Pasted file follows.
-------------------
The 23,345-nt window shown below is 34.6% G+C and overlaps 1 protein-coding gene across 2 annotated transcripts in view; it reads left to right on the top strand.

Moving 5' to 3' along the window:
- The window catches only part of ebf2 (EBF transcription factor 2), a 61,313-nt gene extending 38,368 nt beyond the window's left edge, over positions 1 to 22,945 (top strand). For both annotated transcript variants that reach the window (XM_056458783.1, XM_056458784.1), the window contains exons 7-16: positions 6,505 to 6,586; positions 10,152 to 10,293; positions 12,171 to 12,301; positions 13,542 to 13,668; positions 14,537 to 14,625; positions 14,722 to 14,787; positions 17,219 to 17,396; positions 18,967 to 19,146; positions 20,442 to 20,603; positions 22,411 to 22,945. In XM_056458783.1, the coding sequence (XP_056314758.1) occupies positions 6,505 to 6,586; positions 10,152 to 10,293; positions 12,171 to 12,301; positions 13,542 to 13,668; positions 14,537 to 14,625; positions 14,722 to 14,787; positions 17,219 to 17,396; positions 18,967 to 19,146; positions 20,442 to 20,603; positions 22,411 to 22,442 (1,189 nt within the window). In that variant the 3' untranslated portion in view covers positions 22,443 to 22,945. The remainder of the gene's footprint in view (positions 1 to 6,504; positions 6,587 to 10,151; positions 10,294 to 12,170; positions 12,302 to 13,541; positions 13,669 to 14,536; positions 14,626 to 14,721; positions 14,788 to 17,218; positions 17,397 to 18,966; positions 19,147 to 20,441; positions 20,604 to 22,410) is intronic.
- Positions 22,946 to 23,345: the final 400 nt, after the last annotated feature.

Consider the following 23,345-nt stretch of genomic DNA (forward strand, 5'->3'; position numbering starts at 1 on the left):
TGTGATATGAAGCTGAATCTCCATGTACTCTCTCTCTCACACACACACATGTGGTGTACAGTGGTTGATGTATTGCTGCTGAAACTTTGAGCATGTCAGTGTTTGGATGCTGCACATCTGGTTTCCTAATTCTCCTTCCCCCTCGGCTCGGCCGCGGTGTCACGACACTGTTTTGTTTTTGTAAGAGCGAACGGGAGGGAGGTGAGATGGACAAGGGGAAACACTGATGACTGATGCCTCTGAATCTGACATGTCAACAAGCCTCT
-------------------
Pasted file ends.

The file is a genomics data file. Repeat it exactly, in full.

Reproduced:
The 23,345-nt window shown below is 34.6% G+C and overlaps 1 protein-coding gene across 2 annotated transcripts in view; it reads left to right on the top strand.

Moving 5' to 3' along the window:
- The window catches only part of ebf2 (EBF transcription factor 2), a 61,313-nt gene extending 38,368 nt beyond the window's left edge, over positions 1 to 22,945 (top strand). For both annotated transcript variants that reach the window (XM_056458783.1, XM_056458784.1), the window contains exons 7-16: positions 6,505 to 6,586; positions 10,152 to 10,293; positions 12,171 to 12,301; positions 13,542 to 13,668; positions 14,537 to 14,625; positions 14,722 to 14,787; positions 17,219 to 17,396; positions 18,967 to 19,146; positions 20,442 to 20,603; positions 22,411 to 22,945. In XM_056458783.1, the coding sequence (XP_056314758.1) occupies positions 6,505 to 6,586; positions 10,152 to 10,293; positions 12,171 to 12,301; positions 13,542 to 13,668; positions 14,537 to 14,625; positions 14,722 to 14,787; positions 17,219 to 17,396; positions 18,967 to 19,146; positions 20,442 to 20,603; positions 22,411 to 22,442 (1,189 nt within the window). In that variant the 3' untranslated portion in view covers positions 22,443 to 22,945. The remainder of the gene's footprint in view (positions 1 to 6,504; positions 6,587 to 10,151; positions 10,294 to 12,170; positions 12,302 to 13,541; positions 13,669 to 14,536; positions 14,626 to 14,721; positions 14,788 to 17,218; positions 17,397 to 18,966; positions 19,147 to 20,441; positions 20,604 to 22,410) is intronic.
- Positions 22,946 to 23,345: the final 400 nt, after the last annotated feature.

Consider the following 23,345-nt stretch of genomic DNA (forward strand, 5'->3'; position numbering starts at 1 on the left):
TGTGATATGAAGCTGAATCTCCATGTACTCTCTCTCTCACACACACACATGTGGTGTACAGTGGTTGATGTATTGCTGCTGAAACTTTGAGCATGTCAGTGTTTGGATGCTGCACATCTGGTTTCCTAATTCTCCTTCCCCCTCGGCTCGGCCGCGGTGTCACGACACTGTTTTGTTTTTGTAAGAGCGAACGGGAGGGAGGTGAGATGGACAAGGGGAAACACTGATGACTGATGCCTCTGAATCTGACATGTCAACAAGCCTCT